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'Top Chef' Judge Tom Colicchio Reveals Behind the Scenes Secrets

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Where should the famed chef and TV personality dine while in the city?

Tom Colicchio

Bravo’s popular Top Chef show is more than one week into shooting season 15 in Denver. Eater caught up with lead judge Tom Colicchio to hear about his time spent in the Mile High City and some behind-the-scenes details about the filming process.

Colicchio comes to Colorado almost annually as a speaker at the Aspen Food & Wine Classic, but his last visit to Denver was 18 years ago when he participated in a special dinner with The French Laundry’s Thomas Keller, hosted at Cliff Young’s. “I have only been here for a few days and spent much of that time on the set, so I can’t really comment on the food scene yet,” Colicchio said. “Besides the hotel, where I have eaten twice, I have only been out to eat once.”

He is familiar with some names from the local dining scene and has a (lengthy) list of places that he wants to check out. “I know some of these chefs. I have known Lachlan [Patterson of Frasca Food and Wine] for years. I haven’t been to his restaurant but I know of it. Luke Bergman [who just opened Concourse in Stapleton] used to work for me in New York City. I will definitely go to Concourse.” His list of places to visit includes everything from Cart Driver to Acorn and from Basta to Williams & Graham. Colicchio promised he’ll offer Eater an assessment of the dining scene once he delves into it in the coming weeks.

One subject Colicchio had lots of thoughts and information on: his show. Here are some behind-the-scene details he shared:

  • The judges have no relationship whatsoever with the contestants. “They are not allowed to even say hello to us if we are off camera. And there is someone with them at all times to make sure that that happens.”
  • He is not privy to any of the details viewers see on camera. “A lot of the stuff you see from behind the scenes, we don’t know. I have no idea what is going on right now while they are shopping. I don’t know what is going on tonight when they go home. We don’t get that information. We don’t want it.”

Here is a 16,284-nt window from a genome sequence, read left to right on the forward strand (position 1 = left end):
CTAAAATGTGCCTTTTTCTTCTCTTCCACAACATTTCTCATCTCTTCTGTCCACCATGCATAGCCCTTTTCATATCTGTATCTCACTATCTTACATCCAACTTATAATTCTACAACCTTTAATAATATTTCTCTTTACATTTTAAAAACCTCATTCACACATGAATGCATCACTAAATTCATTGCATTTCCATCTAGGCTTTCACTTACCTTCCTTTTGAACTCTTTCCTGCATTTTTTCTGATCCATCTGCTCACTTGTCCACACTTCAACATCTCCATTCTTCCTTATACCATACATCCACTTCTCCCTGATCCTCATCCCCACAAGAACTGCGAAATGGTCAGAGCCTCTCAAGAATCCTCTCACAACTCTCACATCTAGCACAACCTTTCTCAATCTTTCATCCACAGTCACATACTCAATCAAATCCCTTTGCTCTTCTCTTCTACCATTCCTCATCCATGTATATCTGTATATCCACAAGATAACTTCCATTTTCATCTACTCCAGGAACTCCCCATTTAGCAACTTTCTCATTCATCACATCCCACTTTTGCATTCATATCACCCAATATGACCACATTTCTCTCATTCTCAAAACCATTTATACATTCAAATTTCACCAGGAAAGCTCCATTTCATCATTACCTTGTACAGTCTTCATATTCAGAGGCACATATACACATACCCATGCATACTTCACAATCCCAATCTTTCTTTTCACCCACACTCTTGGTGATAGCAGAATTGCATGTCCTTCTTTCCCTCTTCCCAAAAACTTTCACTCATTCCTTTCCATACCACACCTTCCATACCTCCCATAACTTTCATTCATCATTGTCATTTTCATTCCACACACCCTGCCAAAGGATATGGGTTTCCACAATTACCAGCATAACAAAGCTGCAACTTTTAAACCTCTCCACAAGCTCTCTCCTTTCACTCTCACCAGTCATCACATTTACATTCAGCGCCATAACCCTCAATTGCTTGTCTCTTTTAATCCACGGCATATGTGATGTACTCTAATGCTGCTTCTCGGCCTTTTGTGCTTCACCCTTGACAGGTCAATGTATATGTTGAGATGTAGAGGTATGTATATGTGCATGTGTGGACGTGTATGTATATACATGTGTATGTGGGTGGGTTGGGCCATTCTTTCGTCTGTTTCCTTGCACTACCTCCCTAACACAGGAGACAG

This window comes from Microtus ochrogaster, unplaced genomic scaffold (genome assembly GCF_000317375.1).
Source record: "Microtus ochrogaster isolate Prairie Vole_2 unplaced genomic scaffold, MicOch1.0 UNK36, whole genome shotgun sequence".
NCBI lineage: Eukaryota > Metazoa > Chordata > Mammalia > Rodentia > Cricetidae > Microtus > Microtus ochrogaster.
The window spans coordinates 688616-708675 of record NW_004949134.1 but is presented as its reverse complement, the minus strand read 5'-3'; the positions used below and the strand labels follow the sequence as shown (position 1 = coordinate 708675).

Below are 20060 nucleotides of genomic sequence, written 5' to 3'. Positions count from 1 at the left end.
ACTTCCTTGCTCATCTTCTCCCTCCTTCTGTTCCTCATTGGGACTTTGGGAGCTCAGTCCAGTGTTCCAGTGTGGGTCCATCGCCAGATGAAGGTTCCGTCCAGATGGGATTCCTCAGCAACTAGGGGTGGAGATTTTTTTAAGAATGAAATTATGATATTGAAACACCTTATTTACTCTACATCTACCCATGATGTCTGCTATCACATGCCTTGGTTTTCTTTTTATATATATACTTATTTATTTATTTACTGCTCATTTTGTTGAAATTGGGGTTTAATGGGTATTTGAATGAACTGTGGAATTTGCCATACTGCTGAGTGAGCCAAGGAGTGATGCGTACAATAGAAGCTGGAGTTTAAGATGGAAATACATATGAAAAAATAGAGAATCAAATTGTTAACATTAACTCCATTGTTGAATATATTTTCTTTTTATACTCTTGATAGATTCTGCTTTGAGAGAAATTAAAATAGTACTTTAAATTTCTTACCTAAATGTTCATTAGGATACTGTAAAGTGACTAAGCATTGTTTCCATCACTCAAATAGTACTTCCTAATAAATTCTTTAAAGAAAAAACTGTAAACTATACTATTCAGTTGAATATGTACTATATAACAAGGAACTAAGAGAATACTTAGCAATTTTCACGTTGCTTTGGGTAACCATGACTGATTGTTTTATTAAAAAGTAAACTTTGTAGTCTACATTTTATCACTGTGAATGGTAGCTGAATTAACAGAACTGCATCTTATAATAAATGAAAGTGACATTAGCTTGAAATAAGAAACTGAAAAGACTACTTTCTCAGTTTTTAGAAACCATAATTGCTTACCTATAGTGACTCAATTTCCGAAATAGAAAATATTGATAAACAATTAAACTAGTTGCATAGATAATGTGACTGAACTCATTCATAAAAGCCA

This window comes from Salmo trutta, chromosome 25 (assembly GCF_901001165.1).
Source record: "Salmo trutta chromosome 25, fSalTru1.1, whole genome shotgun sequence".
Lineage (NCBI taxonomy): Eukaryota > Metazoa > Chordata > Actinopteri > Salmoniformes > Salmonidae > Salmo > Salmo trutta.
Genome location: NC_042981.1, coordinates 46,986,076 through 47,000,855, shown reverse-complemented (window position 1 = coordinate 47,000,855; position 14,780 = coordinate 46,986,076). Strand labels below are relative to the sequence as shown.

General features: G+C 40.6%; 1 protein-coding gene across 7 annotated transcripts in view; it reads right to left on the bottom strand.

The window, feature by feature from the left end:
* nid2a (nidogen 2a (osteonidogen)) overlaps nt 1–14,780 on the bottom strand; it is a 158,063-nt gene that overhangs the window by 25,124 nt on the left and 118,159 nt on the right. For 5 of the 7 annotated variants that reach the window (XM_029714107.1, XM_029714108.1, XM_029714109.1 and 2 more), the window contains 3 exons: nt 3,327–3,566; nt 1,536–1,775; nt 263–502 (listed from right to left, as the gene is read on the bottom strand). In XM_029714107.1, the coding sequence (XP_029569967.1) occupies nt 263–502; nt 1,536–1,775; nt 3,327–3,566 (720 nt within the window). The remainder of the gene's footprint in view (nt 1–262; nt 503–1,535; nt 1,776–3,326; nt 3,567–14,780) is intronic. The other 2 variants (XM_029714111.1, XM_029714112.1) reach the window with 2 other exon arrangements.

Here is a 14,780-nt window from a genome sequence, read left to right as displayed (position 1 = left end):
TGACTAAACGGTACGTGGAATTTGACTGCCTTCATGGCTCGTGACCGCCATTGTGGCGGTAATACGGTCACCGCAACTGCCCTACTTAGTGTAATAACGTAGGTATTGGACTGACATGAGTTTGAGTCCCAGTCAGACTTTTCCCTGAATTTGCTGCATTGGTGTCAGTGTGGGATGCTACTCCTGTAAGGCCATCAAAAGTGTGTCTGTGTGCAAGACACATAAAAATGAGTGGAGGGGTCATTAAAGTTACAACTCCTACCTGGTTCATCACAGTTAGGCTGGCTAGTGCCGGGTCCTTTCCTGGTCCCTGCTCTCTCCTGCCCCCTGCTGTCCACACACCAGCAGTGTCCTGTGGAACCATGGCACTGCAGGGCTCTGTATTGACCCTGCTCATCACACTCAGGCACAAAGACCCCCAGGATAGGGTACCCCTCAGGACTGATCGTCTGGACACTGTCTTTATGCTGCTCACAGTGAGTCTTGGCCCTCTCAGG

• There are instances where he won’t see the edited episode that includes that interaction even when the show wrapped up and it is live on TV. “If I am not working — I work nights — sometimes I will watch the show. If I am watching it, I usually live tweet it.”
  • His philosophy on judging, 15 seasons in: “How is something cooked, how is it seasoned. Did they adhere to the rules of the challenge? And then it comes down to personal opinion and what you like better. I don’t go in with any preconceived notions. I find that you get yourself in a lot of trouble if you do that. Cooking is really basic when you get down to it. Chefs who have more creativity have an edge but that is still about the third thing I look at. I am still looking at basics.
  • When he’s off the clock, he’d rather be fishing. “I am one day one, two days off during this show. I am dying to get out and fish, but every time I call the guides here they are booked. So I will have to ship my own equipment. A bunch the guys in the crew play music so we get together and do that.”
  • Production on the show is like an annual reunion. “We know most of the people who do production with us on the show. We’ve known them for years. It is like summer camp. We see them five or six weeks a year and then we don’t see them. It is a lot of fun, a lot of catching up, a lot of late nights.”
  • The worst thing about filming is the lack of control over his schedule. “ When I am home, I make my schedule and I come and go as I please. Coming here, there are times when you gotta wake up, be on the set at certain times, and you have to be ready. That’s the hardest part for me.”
  • His favorite dish of all time on Top Chef came from chef Paul Qui, who won Season 9 of the show. “He did a dish that was very simple: root vegetables and dashi. It was so flavorful and so simple that it was one of my favorites, one that I always think of. He was so far ahead of everyone else on that show.”

What else are the Top Chef judges up to while in Denver? Padma Lakshmi will spend the most time of all four judges in the city, but she told the Denver Post last week that she prefers dining in her room and saving as much stomach real estate as possible for the eating she needs to do on the job. The other two Bravo judges on this season are Gail Simmons, whose dining adventures in Denver remain unknown for now, and Graham Elliot who left a social media trail of dishes he enjoyed everything from a hot dog at the Ballpark, to a burger and a smoked trout sandwich at Acorn, and chicharrones and bison bone marrow at Kachina.

Where do you think these Top Chef pros should dine in Denver and why?


Which restaurant is a must-visit in Denver?

This poll is closed

  • 6%
    El Taco de Mexico
    (27 votes)
  • 16%
    (66 votes)
  • 10%
    Hop Alley
    (41 votes)
  • 3%
    Cart Driver
    (15 votes)
  • 16%
    Mercantile Dining & Provision
    (65 votes)
  • 7%
    Sushi Den
    (29 votes)
  • 7%
    (30 votes)
  • 21%
    Bar Dough
    (88 votes)
  • 7%
    Beast & Bottle
    (31 votes)
  • 3%
    To the Wind
    (13 votes)
405 votes total Vote Now